I just finished PyWeek! (Here's the code.) It's a contest where you have one week to write a video game using PyGame. We also used PGU, which is a pretty helpful library for writing video games. This time, my buddy Adam Ulvi participated with me. We took two days off from work and wrote about 800 lines of code. I'm proud to say we created what I think is a pretty impressive and fun game.
I leaned pretty heavily on object-oriented programming this time. I know a lot of people like to talk smack about OOP, but I often find it helpful. The player, the enemies, and even the artillery all subclass a class called SuperSprite that takes care of things like integrating per-frame movement, per-frame animation, collisions, etc. OOP lets me say "these guys should all act exactly the same except in these slightly different ways." Often times, the subclass is no more than a few class-level constants, like a different image. Sometimes they behave slightly differently, which is achieved by overriding a single method.
Since I'm also a fan of functional programming, I also relied heavily on closures for doing animation. Each subclass of SuperSprite has an animator_func function. It's a pointer to whatever function I happen to be using for animation at the time. Hence, when you destroy an enemy, I set that enemy's animator_func to a closure that animates the enemy's explosion:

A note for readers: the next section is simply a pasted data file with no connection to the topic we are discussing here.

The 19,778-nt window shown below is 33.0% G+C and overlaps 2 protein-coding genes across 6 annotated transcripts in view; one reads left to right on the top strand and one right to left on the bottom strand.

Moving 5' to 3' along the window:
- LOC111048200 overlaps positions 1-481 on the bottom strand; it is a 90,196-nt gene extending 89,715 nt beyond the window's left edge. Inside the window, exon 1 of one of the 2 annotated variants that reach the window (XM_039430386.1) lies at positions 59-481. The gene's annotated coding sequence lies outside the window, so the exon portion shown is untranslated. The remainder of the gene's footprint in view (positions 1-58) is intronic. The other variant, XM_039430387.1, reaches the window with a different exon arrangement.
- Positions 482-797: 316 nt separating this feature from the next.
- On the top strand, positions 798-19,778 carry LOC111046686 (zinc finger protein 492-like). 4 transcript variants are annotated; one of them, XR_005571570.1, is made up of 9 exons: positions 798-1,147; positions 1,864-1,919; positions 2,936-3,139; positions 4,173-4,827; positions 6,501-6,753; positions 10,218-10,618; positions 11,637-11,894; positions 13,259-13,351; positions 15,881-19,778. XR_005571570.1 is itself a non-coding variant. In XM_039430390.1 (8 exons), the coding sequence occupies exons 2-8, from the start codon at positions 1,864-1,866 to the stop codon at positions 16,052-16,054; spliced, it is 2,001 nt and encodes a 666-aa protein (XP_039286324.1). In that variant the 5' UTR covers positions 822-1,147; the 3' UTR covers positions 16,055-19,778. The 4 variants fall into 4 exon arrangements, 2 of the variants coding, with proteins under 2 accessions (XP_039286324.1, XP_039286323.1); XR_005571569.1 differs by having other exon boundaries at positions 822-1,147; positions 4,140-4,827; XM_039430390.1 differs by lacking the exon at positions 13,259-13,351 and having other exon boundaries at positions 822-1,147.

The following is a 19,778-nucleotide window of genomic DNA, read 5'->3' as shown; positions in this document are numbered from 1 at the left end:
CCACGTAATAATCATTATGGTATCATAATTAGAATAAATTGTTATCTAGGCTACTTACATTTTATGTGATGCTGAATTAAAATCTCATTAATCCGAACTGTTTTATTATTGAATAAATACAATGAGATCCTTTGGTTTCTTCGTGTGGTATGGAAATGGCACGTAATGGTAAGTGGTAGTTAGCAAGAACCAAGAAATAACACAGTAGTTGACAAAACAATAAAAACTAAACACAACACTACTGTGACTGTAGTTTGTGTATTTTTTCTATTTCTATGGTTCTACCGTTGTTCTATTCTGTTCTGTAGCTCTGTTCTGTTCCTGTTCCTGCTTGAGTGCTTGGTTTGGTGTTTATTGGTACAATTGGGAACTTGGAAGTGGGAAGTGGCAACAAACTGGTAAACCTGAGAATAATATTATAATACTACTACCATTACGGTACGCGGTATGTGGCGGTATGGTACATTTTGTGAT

def create_destroyed_animator(self):The closure plays number games with the frame count to switch images every few frames and then finally go away. This made it really easy to animate explosions using three successive images. We used this same trick to animate a bunch of different things.
"""This is the animator for when the enemy is damaged.
And by "damaged" I mean exploding. This function returns a closure.
f.count += 1
n = f.count / 3
if n <= 2:
self.image = self.g.images['explosion-%s' % n]
self.invincible = True
f.count = 0
Another neat thing is that the turrets always turn to face you when they shoot. My trigonometry is pretty rusty and I was pretty tired when I came up with that code, so I'm just glad that I was able to remember sohcahtoa.
All in all, I'm pretty thrilled about what we came up with. There are many programmers in the world who are far more talented than I am, but it's nice to actually create something in so short a time span and say, "Hey, look what I can do!"